We sometimes forget the Christian tenet that Jesus was 100% human as well as 100% divine.  Accepting his divinity is easier for most of us than accepting his humanity.

Uttered on Skull Hill around 3:00 p.m. this haunting cry for a bit of physical relief is telling.  Perhaps it also refers to his spiritual thirsts.

6. “It is finished.”  (John 19:30)

With a triumphant shout Jesus exclaims, “It is finished!”  In the original Greek, I’m told, it consists of only one word—one commonly used to mark bills “paid in full.”  Unknown, even to his most devout followers, Jesus knew why he was dying.

By His death, in our behalf, Jesus gave each of us direct access to Himself. “It is finished!” No longer is there a need for endless rituals to obtain God’s forgiveness.

7. “Father, into thy hands I commit my spirit.”  (Luke 23:46)

When Jesus utters these words, he demonstrates a powerful humility about his relationship with his Father as well as a divine connection to God, leading to his ultimate reunification with our Father in Heaven, thus opening the path for our salvation through his life and sacrifice.  Jesus “pays it all” on behalf of humanity, leading to the reunion of his spirit and body, the miracle of resurrection, three days later. The path for our salvation has been opened.

As I will talk about in my upcoming Easter Sunday blog, Jesus’ prayer is one that many of us who are afraid, sick, or facing our own death understand:  “I commit myself to you, O God. In my living and in my dying, in the good times and in the bad, whatever I am and have, I place in your hands.”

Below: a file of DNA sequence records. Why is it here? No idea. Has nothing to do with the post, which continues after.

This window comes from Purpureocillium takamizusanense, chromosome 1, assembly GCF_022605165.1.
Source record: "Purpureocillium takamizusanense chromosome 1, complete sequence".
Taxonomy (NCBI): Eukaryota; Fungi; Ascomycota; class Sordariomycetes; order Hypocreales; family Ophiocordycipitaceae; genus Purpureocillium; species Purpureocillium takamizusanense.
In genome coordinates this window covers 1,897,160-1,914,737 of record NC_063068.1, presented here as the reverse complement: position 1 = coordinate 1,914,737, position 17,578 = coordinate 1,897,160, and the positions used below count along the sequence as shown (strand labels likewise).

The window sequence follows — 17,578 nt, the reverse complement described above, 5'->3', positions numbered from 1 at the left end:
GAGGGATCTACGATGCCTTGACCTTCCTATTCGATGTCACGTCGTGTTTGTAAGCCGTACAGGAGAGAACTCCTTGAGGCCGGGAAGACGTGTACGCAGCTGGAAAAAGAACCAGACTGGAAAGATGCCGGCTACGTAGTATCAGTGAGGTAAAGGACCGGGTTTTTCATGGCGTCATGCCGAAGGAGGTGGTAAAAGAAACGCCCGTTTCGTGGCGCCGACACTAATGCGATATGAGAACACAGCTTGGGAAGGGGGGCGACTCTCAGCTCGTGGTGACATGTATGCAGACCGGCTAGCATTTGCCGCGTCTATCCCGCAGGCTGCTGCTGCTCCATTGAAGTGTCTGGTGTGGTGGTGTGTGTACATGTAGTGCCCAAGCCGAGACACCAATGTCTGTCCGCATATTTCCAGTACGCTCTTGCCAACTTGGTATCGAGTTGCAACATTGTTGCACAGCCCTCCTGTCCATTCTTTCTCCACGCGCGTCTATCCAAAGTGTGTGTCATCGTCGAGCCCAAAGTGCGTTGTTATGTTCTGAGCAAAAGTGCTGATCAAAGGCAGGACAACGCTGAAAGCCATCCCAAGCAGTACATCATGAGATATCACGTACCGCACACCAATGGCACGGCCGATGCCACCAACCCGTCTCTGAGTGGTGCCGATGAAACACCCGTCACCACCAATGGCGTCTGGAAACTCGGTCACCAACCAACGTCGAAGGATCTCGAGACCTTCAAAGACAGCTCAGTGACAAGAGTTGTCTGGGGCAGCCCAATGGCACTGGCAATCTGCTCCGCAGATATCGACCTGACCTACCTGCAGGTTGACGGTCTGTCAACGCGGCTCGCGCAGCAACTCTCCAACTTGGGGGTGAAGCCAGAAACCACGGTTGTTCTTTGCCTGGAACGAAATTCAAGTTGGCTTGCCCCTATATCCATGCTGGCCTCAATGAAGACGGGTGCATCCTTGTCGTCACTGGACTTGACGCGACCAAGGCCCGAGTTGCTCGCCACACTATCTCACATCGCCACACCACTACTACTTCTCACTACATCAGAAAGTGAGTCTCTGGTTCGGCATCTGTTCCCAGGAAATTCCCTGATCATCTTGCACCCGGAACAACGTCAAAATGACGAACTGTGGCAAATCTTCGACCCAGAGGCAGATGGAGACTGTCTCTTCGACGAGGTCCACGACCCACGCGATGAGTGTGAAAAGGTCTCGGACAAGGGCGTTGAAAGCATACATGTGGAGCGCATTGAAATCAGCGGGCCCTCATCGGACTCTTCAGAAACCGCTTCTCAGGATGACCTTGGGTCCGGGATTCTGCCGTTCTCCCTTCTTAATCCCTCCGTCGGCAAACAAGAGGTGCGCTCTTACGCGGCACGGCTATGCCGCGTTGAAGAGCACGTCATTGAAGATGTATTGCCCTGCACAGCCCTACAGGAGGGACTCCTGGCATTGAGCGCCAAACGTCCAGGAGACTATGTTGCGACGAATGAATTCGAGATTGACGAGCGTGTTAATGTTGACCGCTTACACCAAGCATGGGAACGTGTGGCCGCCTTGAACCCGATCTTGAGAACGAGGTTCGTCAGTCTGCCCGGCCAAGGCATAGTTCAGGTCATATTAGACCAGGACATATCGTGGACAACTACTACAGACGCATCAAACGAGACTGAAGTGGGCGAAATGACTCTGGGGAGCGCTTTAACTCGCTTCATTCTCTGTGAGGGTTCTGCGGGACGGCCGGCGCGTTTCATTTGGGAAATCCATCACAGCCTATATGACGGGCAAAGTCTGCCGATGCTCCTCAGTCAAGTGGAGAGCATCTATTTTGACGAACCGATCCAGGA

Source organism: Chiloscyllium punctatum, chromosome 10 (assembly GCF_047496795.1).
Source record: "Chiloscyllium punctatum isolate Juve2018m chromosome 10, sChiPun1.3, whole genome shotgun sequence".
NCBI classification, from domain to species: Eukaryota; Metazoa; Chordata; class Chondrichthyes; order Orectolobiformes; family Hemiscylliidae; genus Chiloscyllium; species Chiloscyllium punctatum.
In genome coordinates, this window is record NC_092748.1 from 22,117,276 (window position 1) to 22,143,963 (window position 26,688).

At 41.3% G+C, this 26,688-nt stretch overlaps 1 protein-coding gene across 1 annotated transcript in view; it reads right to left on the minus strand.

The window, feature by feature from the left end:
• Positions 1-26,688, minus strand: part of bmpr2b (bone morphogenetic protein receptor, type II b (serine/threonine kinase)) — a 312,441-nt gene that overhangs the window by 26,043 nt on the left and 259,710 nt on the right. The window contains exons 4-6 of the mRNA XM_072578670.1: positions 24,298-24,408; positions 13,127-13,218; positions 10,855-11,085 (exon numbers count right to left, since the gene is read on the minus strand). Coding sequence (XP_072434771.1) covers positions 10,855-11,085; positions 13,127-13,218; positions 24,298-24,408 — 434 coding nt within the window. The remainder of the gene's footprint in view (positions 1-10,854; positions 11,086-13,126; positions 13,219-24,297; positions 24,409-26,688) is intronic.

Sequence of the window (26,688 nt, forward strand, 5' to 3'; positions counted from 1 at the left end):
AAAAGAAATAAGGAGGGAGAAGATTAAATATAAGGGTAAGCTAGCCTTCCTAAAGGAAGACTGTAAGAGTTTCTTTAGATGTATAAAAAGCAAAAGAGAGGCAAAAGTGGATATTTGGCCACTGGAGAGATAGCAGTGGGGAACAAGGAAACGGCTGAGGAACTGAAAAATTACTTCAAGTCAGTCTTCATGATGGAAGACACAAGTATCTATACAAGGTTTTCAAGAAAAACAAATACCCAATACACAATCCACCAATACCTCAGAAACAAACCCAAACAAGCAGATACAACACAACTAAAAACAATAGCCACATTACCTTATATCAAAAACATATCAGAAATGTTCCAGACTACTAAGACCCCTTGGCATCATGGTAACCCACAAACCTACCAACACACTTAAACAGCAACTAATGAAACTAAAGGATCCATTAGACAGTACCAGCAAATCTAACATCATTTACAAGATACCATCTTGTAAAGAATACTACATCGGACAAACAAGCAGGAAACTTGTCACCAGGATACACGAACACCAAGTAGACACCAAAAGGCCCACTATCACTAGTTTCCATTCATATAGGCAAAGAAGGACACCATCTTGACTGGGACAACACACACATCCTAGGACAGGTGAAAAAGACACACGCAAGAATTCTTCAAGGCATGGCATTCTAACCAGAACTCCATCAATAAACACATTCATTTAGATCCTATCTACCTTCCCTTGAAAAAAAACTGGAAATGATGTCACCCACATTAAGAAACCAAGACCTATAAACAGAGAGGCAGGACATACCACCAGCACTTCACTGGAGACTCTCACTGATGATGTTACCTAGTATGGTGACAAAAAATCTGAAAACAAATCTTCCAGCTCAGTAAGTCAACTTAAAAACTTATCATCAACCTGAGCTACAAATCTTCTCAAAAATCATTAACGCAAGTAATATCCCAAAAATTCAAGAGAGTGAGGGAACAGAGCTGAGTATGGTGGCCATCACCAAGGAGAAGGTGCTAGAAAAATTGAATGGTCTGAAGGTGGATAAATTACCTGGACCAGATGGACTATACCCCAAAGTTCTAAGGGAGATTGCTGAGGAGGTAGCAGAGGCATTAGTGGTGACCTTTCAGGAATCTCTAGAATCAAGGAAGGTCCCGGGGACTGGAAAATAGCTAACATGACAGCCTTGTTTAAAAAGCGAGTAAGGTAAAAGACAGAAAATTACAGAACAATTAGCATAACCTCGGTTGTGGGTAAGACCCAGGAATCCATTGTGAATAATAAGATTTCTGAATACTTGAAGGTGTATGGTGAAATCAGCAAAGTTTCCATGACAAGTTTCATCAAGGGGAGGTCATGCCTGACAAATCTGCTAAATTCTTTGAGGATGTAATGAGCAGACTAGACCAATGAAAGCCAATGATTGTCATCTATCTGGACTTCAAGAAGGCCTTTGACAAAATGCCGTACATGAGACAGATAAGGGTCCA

Many, many years ago my first cousin and I sat on the second row at Central Baptist Church, Waycross, Georgia.  I was 12 and my cousin was 11.  We had come with our minds made up.  Today we would profess our faith in Jesus and ask to become part of the family of believers at Central.  I also remember the choir, that Easter day, singing a hymn about Jesus paying it all.  I was disappointed!  I wanted them to sing, “Just as I Am.”  When I expressed my dismay at the song they had sung a choir member told me, “Someday you’ll understand that ‘Jesus Paid It All’ is truly a great hymn.”  She was so very right!  Today one of my favorite hymns is “Jesus Paid It All.”

And my heart sings, “Hallelujah! What a Savior.”

Today’s blog closes with a sobering thought.  If you were conscious and able to communicate your thoughts and had only 12 hours before you would die what would you do and say?

[Click here to see the Mississippi Baptist All-State Youth Choir & Orchestra sing Jesus Paid It All.]

All scripture references from:  The New Oxford Annotated Bible, Revised Standard Version, Oxford University Press. 1973.

In these odd times of isolation during this coronavirus pandemic, many of us have been forced to turn to worshiping in our homes–perhaps connected virtually to church services, like those at my own First Baptist Church, Chattanooga. In some ways, this was a concept I had in mind when I wrote my Lenten and Advent Encounters–brief monologues for worship in church, Sunday school, or at home. If you are feeling isolated and seeking avenues for reflection and individual worship, I encourage such an approach, either from a published work or through creative thought or online dialogue with fellow church members.